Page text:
Gone are the days when you only had one or two nearby repair shops you could choose from to fix your antique pendulum clock or expensive wristwatch. Today, after searching through hundreds of Google ads and finally landing on a shop that looks like a good fit for your repair, all you have to do is find your favorite shipping provider, and you’re done.
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Well, not quite. There is the matter of how exactly to ship your timepiece, so it arrives in one piece. Thankfully, we have a few tips to help you out.
- Verify that the shipper you choose can insure your clock or watch for its total value and that the insurance cost will not be excessive. FedEx, for example, has a shipping limit of $1,000 for jewelry and other valuables. If your watch or clock is already insured, you can also contact your insurance company for assistance.
- Make sure you have all the appropriate clock information ready to go, according to the specifications listed on your chosen repair site, and follow directions carefully. For instance, here at Times Ticking, we offer an order form that you can fill out online, so your watch information is uploaded immediately into our database. Another option is to print out a repair order form and place it in the box with your watch or clock. Remember, call or email your watch repair service before you ship if you’re not sure about something.
- Don’t ship anything in its original packaging, such as sending the watch with its box. We receive watches and clocks from customers all over the world and a good rule of thumb to remember is not to send extra items that aren’t needed for the repair. For example, detach your father’s 24k gold chain from his pocket watch before sending the watch in for repair. Shipping it along with the watch may unnecessarily increase your shipping costs.
Packing Your Watch
When shipping a quartz movement watch, don’t fret about trying to remove the battery first. Your expert watch repair technicians will take care of it. Wrap your watch securely, either using a soft cloth or bubble wrap to avoid causing scratches or dents. Use more bubble wrap to line the bottom of the box and fill in the empty areas around your watch so that it doesn’t jostle around during shipment. Place any necessary paperwork on top and seal the package.
Packing Your Clock
The packaging process with a clock is a bit more involved, but it is still relatively simple. We recommend first allowing the movement to run down until it stops so you’re not shipping a spring-wound clock under tension.
Next, if you have a pendulum wall or mantle clock, like a Black Forest cuckoo or a Howard Miller, remove the pendulum, winding key, and any weights, and wrap them separately, first in a soft cloth and then in bubble wrap.
For any hanging chains, take a piece of long, thin wire, such as in a twist tie, and draw it through the top links closest to the movement. Then gather the chain in a resealable bag and fold the bag into a little bundle at the top where you placed the twist tie. Wrap the tie around the bundle and secure, or partially close the plastic bag and let it hang.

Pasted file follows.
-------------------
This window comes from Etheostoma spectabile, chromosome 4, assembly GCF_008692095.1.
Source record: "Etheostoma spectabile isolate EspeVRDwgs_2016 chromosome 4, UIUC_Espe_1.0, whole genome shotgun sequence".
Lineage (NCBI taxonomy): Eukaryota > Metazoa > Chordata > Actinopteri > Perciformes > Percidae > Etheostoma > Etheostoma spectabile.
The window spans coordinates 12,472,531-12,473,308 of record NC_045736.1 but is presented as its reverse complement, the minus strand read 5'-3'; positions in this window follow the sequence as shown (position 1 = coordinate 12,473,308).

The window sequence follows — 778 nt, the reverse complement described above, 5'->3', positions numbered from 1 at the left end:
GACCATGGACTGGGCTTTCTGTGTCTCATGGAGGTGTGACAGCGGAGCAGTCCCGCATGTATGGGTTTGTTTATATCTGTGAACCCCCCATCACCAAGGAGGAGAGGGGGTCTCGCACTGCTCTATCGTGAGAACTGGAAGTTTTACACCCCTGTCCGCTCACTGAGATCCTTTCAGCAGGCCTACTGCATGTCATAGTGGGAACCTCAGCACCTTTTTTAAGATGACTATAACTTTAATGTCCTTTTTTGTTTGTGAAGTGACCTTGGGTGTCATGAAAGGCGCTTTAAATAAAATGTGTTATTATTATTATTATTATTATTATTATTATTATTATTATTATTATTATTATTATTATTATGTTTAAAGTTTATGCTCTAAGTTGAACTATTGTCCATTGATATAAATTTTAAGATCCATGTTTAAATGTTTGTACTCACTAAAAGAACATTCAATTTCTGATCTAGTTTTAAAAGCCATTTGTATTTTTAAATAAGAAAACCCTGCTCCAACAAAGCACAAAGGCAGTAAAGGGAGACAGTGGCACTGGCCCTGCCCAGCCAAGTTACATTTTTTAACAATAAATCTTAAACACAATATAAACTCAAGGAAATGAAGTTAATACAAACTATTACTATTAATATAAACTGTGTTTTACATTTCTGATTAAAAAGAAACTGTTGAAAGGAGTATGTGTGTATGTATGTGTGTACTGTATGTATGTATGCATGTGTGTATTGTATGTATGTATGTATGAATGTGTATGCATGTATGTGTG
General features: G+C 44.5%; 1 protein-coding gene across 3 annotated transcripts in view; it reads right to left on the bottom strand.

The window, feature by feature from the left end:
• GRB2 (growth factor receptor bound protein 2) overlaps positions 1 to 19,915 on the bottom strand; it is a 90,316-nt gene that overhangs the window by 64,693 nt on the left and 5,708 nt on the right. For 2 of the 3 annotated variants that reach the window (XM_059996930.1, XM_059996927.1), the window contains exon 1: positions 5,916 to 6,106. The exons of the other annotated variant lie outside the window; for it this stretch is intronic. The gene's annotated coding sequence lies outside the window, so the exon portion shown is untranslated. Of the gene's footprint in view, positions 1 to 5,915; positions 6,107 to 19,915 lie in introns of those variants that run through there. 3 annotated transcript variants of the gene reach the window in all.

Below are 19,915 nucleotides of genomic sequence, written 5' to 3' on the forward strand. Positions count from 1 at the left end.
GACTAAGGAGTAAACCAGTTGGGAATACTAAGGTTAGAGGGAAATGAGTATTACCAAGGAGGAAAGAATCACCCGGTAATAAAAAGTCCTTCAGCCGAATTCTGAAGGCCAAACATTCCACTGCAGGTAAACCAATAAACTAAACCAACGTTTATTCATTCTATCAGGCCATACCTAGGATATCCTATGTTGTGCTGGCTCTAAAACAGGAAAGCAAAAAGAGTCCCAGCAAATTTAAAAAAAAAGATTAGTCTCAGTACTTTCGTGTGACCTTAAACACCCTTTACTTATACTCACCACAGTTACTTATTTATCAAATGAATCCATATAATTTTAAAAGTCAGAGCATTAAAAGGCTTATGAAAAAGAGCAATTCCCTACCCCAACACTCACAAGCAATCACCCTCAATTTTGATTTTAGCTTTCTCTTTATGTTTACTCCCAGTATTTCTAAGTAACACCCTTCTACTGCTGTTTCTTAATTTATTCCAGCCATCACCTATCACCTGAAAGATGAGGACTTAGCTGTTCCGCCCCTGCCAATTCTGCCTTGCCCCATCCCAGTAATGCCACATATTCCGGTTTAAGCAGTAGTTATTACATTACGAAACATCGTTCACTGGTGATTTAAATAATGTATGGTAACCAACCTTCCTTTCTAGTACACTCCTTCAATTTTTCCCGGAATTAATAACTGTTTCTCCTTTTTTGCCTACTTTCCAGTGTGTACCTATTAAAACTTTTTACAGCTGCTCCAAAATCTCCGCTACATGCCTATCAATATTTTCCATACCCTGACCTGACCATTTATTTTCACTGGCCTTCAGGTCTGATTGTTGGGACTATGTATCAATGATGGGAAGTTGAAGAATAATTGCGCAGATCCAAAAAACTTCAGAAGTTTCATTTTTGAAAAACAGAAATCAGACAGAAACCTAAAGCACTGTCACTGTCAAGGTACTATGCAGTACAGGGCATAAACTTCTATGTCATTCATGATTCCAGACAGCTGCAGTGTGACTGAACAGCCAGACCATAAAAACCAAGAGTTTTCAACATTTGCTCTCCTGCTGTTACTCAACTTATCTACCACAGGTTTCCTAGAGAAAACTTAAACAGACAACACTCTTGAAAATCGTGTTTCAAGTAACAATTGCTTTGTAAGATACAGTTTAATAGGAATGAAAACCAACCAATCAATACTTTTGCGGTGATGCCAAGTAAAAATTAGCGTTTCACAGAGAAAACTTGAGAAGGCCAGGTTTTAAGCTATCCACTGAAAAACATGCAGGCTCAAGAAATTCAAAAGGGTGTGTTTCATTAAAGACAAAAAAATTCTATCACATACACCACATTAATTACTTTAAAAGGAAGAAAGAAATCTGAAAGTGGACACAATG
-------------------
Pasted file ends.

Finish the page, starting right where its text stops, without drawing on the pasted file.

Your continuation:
IMPORTANT NOTE: Some repair shops do not require the weights or winding keys for service, so you may not need to send them. Check with your service technician first before shipping them. Here at Times Ticking, we have our own weights and winding keys. Also, we don’t need you to send in dome crystals (for anniversary clocks); they are not necessary to repair a clock.
Gently place paper or soft cloth in all the empty areas between the movement and the housing. This includes under and around the hands on the clock face if the face has a removable glass covering and between the spiral gong wire. Remove all batteries if the clock has a quartz movement.
Once everything is covered, it’s best to use painter’s tape to secure the wrapping. Plastic tape leaves a sticky residue and is hard to remove. You don’t want to damage the pendulum while struggling to unwrap it or have to try to remove leftover adhesive from a polished wood clock housing. You’ll also want to remove any crowns, finials, or other adornments that can snap off and break in transit. Again, don’t ship it if you don’t have to.
You can either place the pendulum, weights, and other small items in the trunk of a longer wall clock to save space or pack it in the box alongside the clock housing. If there is a glass door on the trunk or the face, use cloth or cardboard sheets to protect the glass before covering it with bubble wrap. Finally, pack the box densely with more bubble wrap to avoid any movement.
When sending in your valuable timepiece for repair or maintenance, getting it to and from the watch or clock repair service center shouldn’t keep you up at night. Taking a few moments to package everything properly will make all the difference in making the shipping process a simple, safe, and hassle-free experience. Once your piece is in front of an expert clock and watch technician, such as the ones we have here at Times Ticking, you can rest assured it will be in good hands. And before you know it, your clock will be back on your mantle where it belongs.